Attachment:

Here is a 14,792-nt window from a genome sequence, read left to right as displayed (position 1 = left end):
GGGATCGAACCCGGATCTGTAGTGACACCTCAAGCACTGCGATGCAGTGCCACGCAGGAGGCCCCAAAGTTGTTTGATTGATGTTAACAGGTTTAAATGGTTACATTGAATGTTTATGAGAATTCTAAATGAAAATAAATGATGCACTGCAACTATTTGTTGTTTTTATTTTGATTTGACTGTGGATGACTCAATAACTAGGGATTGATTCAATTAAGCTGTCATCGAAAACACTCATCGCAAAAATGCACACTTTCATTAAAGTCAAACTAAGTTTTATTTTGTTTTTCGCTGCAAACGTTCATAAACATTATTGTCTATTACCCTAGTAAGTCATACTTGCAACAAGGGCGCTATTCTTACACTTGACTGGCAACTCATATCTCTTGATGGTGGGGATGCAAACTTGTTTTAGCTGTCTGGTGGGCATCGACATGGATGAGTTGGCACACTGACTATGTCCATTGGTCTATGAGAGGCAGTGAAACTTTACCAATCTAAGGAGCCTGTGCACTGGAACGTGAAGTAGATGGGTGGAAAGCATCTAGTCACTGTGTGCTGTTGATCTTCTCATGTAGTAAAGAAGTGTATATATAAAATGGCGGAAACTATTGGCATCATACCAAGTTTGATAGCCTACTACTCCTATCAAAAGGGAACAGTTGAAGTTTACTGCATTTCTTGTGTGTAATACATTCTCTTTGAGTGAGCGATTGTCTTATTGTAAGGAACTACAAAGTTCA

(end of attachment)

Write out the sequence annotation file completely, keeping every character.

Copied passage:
Here is a 14,792-nt window from a genome sequence, read left to right as displayed (position 1 = left end):
GGGATCGAACCCGGATCTGTAGTGACACCTCAAGCACTGCGATGCAGTGCCACGCAGGAGGCCCCAAAGTTGTTTGATTGATGTTAACAGGTTTAAATGGTTACATTGAATGTTTATGAGAATTCTAAATGAAAATAAATGATGCACTGCAACTATTTGTTGTTTTTATTTTGATTTGACTGTGGATGACTCAATAACTAGGGATTGATTCAATTAAGCTGTCATCGAAAACACTCATCGCAAAAATGCACACTTTCATTAAAGTCAAACTAAGTTTTATTTTGTTTTTCGCTGCAAACGTTCATAAACATTATTGTCTATTACCCTAGTAAGTCATACTTGCAACAAGGGCGCTATTCTTACACTTGACTGGCAACTCATATCTCTTGATGGTGGGGATGCAAACTTGTTTTAGCTGTCTGGTGGGCATCGACATGGATGAGTTGGCACACTGACTATGTCCATTGGTCTATGAGAGGCAGTGAAACTTTACCAATCTAAGGAGCCTGTGCACTGGAACGTGAAGTAGATGGGTGGAAAGCATCTAGTCACTGTGTGCTGTTGATCTTCTCATGTAGTAAAGAAGTGTATATATAAAATGGCGGAAACTATTGGCATCATACCAAGTTTGATAGCCTACTACTCCTATCAAAAGGGAACAGTTGAAGTTTACTGCATTTCTTGTGTGTAATACATTCTCTTTGAGTGAGCGATTGTCTTATTGTAAGGAACTACAAAGTTCA